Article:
London and Toronto-listed Anglo Pacific, who collect royalties from mining projects in Australia and other locations, announced yesterday that they still have the right to a 1% royalty on gross revenue for the Isua iron mine in Greenland, even after its transfer to General Nice (俊安集团).
They also say they “intend to waive” their right to claim the $30m they paid London Mining for the royalty back in 2011. The royalty agreement stipulated that Anglo Pacific could have their money back in certain circumstances, such as London Mining not getting an exploitation license for the mine by the end of 2013. London Mining did get their permit on time and it’s not clear if any other circumstances triggering a money-back clause have come about. London Mining has gone into administration anyway, so you’d guess those repayment rights were becoming abstract enough for Anglo Pacific to magnanimously give up on them.
If we are to believe the consensus among Chinese analysts and industry voices channeled by business media, the Isua mine is not terribly likely to produce a revenue to get royalties from, at least in the short term. Those views, summarised in my ‘silly-melon‘ post from nine days ago, suggest that General Nice is more likely to sit on the Isua license waiting for it to become worth more, rather than develop it any soon.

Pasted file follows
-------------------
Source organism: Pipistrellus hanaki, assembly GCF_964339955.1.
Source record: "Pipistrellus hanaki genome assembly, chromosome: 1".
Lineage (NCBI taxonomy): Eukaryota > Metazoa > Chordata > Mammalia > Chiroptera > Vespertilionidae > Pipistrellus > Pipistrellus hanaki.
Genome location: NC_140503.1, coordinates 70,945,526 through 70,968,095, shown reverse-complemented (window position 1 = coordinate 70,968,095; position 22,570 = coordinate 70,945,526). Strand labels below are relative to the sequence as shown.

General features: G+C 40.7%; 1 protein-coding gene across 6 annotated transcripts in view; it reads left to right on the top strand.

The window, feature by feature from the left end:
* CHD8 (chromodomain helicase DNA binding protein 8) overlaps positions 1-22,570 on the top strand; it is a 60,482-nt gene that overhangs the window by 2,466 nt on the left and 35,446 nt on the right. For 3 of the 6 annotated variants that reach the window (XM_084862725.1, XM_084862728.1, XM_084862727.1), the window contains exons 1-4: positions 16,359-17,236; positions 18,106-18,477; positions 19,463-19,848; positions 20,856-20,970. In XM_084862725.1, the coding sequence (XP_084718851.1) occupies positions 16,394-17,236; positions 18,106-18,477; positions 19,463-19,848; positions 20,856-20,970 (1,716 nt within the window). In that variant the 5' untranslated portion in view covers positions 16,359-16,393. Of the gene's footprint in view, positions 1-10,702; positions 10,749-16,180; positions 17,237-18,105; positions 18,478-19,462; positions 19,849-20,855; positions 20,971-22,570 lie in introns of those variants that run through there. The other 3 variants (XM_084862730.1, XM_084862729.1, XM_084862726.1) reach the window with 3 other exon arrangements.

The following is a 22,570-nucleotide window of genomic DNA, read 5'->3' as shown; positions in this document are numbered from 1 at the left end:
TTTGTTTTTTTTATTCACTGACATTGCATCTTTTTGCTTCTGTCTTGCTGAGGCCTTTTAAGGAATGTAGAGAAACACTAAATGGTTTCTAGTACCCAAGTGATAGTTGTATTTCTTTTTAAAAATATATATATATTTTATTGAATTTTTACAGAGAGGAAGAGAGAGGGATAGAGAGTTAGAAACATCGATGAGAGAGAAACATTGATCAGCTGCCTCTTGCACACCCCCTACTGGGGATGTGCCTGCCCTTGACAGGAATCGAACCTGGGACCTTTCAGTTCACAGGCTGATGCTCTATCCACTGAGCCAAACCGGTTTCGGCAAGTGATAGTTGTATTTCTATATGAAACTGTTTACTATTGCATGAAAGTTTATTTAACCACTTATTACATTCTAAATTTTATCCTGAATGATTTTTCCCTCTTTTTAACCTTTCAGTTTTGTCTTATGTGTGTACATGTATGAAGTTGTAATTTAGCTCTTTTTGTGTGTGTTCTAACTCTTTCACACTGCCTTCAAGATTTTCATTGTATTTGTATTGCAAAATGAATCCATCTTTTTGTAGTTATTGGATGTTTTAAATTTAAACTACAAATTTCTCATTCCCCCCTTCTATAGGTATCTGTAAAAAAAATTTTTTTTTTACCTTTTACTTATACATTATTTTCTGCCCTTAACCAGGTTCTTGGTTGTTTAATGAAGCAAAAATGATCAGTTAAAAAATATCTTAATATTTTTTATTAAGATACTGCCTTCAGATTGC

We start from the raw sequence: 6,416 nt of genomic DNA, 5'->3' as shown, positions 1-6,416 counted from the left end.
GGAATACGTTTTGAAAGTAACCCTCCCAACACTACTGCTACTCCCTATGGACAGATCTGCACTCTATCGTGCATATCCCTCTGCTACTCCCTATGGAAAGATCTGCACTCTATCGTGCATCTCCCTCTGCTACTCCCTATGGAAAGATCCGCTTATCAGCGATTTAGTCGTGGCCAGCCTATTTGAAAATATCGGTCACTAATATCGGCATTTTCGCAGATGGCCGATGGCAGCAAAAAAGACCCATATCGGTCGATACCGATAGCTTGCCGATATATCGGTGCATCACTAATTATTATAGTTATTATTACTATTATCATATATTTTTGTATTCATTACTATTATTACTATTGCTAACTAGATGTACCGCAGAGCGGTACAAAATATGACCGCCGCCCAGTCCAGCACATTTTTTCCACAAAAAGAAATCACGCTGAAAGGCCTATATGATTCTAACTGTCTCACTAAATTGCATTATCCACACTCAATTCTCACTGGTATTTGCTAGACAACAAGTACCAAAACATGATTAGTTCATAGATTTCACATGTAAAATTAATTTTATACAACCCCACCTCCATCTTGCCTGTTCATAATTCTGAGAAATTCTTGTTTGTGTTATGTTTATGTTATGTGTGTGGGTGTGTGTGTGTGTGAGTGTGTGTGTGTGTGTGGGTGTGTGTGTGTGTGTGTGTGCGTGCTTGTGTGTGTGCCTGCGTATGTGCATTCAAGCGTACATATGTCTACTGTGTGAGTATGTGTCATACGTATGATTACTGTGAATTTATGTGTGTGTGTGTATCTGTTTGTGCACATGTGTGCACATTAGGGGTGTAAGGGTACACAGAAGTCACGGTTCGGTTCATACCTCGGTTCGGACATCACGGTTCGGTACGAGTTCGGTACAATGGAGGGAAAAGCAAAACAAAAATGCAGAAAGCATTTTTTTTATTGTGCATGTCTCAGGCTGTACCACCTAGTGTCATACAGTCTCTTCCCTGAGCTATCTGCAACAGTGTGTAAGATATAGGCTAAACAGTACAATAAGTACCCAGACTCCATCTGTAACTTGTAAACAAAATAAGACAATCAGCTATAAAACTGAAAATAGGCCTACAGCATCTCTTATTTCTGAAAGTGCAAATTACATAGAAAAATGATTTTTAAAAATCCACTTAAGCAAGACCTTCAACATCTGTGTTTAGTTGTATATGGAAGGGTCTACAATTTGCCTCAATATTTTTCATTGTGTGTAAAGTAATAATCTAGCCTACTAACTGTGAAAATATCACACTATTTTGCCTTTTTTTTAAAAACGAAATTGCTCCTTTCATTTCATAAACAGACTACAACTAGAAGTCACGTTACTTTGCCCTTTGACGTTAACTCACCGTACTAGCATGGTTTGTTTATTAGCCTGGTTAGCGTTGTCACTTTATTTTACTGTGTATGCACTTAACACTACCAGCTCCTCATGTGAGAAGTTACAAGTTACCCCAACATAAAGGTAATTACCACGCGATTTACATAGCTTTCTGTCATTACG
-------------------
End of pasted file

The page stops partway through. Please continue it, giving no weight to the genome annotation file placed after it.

‘Silly melon’ is a literal translation of shagua 傻瓜, a Chinese way of saying ‘silly’, often affectionately. The quote in the title (‘we haven’t got gourds for heads’), which employs the same metaphor as the Chinese word, is from Apuleius (Metamorphoseon I.15) and sounds like what General Nice could conceivably if you asked them if they want to invest $2.5bn in developing the Isua mine given current iron ore prices.